A cow has been reported to police after chasing people through a field in Cambridge, Cambridgeshire, prompting concern that potential dangers of livestock are not being “taken seriously". Officers were called to reports of a cow chasing members of the public, including a group of young women, near the Mill Pond, a popular spot with tourists and picnickers. One resident, who asked not to be named, said she witnessed the “aggressive" cow run quickly towards three women and “attack" them in an unprovoked manner. She said: “I saw a group of three women with a dog walking on the road, and the cow attacked them by running towards them, some times in an aggressive way.
“It seemed no one got hurt, although the women were scared and ran away. Its intention was clearly aggressive and it was not provocated as there were no calves in the field.
In the UK, two bypassers a year are killed by cows and many more get injured – no one is taking it seriously."
Cows can often be spotted grazing in the Mill Pond area
“On any sunny day about a hundred people have picnics among the cows and hundreds more walk on the roads inside the enclosed area daily without suspecting any danger.
I think the trouble cow should be moved to another place."
The incident was reported to Cambridgeshire police before being passed on to Cambridge City Council.
A police spokesman said: “We were called with reports that a cow had been chasing members of the public and mooing loudly in a field near Mill Pond in Cambridge.
The incident happened on a public footpath through a field between Darwin College and the Hilton Hotel. The issue was reported to the city council to investigate."
Cattle are able to graze on common land across Cambridge and are looked after by 'Pinder', a group of cattle handlers from Cambridge City Council.
Lauren Hodges, general manager of The Mill, said the cows were a regular sight in the area and admitted they did “stampede a bit" but added they weren't “ferocious beasts".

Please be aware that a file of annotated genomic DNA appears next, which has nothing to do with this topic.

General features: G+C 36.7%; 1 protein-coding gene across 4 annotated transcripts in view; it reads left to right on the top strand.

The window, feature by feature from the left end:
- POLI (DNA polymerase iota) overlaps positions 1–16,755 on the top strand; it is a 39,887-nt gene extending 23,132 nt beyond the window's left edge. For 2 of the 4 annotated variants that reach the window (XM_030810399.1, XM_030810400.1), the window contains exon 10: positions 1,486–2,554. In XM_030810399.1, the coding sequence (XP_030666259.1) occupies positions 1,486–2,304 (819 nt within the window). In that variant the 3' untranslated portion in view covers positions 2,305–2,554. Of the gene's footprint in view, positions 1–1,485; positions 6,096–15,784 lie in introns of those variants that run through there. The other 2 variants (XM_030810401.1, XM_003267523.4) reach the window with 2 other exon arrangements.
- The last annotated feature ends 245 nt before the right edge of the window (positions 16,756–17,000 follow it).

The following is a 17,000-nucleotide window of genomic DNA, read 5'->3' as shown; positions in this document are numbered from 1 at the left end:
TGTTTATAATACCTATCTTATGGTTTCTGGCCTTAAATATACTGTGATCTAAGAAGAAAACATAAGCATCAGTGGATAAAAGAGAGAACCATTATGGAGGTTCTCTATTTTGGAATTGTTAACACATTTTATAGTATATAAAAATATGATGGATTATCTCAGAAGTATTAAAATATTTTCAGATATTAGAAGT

She said: “When there's tourists and people not used to livestock they tend to pet the animals and try to feed them and that can cause some confusion, especially for the animals.
“We have seen it happen but they aren't dangerous. They aren't particularly ferocious beasts, they are just livestock and perhaps should be treated as livestock and not as Cambridge's pets.
It's about educating people not to pet them or feed them. They are really lovely animals – it's mainly tourists who don't know what to do with them."
Cambridge's grazing cows still have fans despite safety fears.
Leeane Cooper, 40, said she did not have a problem with the animals while visiting Cambridge over the weekend.
She said: “As long as the owner is confident that they are used to being around people then it's absolutely wonderful to see them sharing the same space. I suppose the concern would be if there are young calves but as long as that's taken into consideration then it's okay."
Gary Kay, 29, added: “They look fine – people have been going up and touching them. They haven't been aggressive in any way."
No one from the city council was available for comment.